Health Care Is The Excuse

Obama Derangement Syndrome is the diagnosis.  Frank Rich sees the situation for what it is.
That a tsunami of anger is gathering today is illogical, given that what the right calls “Obamacare” is less provocative than either the Civil Rights Act of 1964 or Medicare, an epic entitlement that actually did precipitate a government takeover of a sizable chunk of American health care. But the explanation is plain: the health care bill is not the main source of this anger and never has been. It’s merely a handy excuse. The real source of the over-the-top rage of 2010 is the same kind of national existential reordering that roiled America in 1964.

In fact, the current surge of anger — and the accompanying rise in right-wing extremism — predates the entire health care debate. The first signs were the shrieks of “traitor” and “off with his head” at Palin rallies as Obama’s election became more likely in October 2008. Those passions have spiraled ever since — from Gov. Rick Perry’s kowtowing to secessionists at a Tea Party rally in Texas to the gratuitous brandishing of assault weapons at Obama health care rallies last summer to “You lie!” piercing the president’s address to Congress last fall like an ominous shot.

If Obama’s first legislative priority had been immigration or financial reform or climate change, we would have seen the same trajectory. The conjunction of a black president and a female speaker of the House — topped off by a wise Latina on the Supreme Court and a powerful gay Congressional committee chairman — would sow fears of disenfranchisement among a dwindling and threatened minority in the country no matter what policies were in play. It’s not happenstance that Frank, Lewis and Cleaver — none of them major Democratic players in the health care push — received a major share of last weekend’s abuse. When you hear demonstrators chant the slogan “Take our country back!,” these are the people they want to take the country back from.

They can’t. Demographics are avatars of a change bigger than any bill contemplated by Obama or Congress. The week before the health care vote, The Times reported that births to Asian, black and Hispanic women accounted for 48 percent of all births in America in the 12 months ending in July 2008. By 2012, the next presidential election year, non-Hispanic white births will be in the minority. The Tea Party movement is virtually all white. The Republicans haven’t had a single African-American in the Senate or the House since 2003 and have had only three in total since 1935. Their anxieties about a rapidly changing America are well-grounded.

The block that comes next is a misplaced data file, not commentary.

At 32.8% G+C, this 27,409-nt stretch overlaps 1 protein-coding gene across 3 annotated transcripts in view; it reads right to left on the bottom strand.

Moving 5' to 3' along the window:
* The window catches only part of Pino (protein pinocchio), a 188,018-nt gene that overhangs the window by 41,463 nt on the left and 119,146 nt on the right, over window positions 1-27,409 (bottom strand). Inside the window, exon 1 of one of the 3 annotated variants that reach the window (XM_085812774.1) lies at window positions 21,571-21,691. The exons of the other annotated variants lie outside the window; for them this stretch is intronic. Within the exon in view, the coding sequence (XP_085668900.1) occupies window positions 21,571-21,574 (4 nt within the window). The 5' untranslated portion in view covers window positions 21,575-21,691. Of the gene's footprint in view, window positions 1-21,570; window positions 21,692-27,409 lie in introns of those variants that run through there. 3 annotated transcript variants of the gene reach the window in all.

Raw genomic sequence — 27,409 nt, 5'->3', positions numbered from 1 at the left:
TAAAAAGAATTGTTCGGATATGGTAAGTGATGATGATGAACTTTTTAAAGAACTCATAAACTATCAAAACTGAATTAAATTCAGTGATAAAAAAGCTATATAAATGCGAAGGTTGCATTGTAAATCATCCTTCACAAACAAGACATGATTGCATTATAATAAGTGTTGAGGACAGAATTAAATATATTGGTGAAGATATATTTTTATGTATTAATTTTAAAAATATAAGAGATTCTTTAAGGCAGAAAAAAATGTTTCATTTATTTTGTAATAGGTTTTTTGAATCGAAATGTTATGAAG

If Congressional Republicans want to maintain a politburo-like homogeneity in opposition to the Democrats, that’s their right. If they want to replay the petulant Gingrich government shutdown of 1995 by boycotting hearings and, as John McCain has vowed, refusing to cooperate on any legislation, that’s their right too (and a political gift to the Democrats). But they can’t emulate the 1995 G.O.P. by remaining silent as mass hysteria, some of it encompassing armed militias, runs amok in their own precincts. We know the end of that story. And they can’t pretend that we’re talking about “isolated incidents” or a “fringe” utterly divorced from the G.O.P. A Quinnipiac poll last week found that 74 percent of Tea Party members identify themselves as Republicans or Republican-leaning independents, while only 16 percent are aligned with Democrats.

After the Civil Rights Act of 1964 was passed, some responsible leaders in both parties spoke out to try to put a lid on the resistance and violence. The arch-segregationist Russell of Georgia, concerned about what might happen in his own backyard, declared flatly that the law is “now on the books.” Yet no Republican or conservative leader of stature has taken on Palin, Perry, Boehner or any of the others who have been stoking these fires for a good 17 months now. Last week McCain even endorsed Palin’s “reload” rhetoric.
Are these politicians so frightened of offending anyone in the Tea Party-Glenn Beck base that they would rather fall silent than call out its extremist elements and their enablers? Seemingly so, and if G.O.P. leaders of all stripes, from Romney to Mitch McConnell to Olympia Snowe to Lindsey Graham, are afraid of these forces, that’s the strongest possible indicator that the rest of us have reason to fear them too. 
If there's a principled opposition to Obama's policies, they are being drowned out in the sea of false and hateful rhetoric from the Teabaggers.  It is in fact somewhat unfair that those on the Right who have arguments against what is going on are being tarred with the same brush as the extremists.  It's then the duty of the moderate, cooler heads in the Republican party to stand against these lunatics.

They refuse, instead they pander daily to the Pretty Hate Machine.  The leadership of the Republican party knows they will no longer be the leaders if they don't pay homage to the "Obama is a Socialist" crowd, and dozens of Republicans in Congress have given themselves over to this idiocy anyway.  They're not going to risk what little political power they have left by standing up to the rhetoric and the violence.

So it gets worse every week.  It will continue to do so until America finally says "enough".  Sadly, that's not going to happen until we all pay the price high enough to unite us in revulsion at the acts.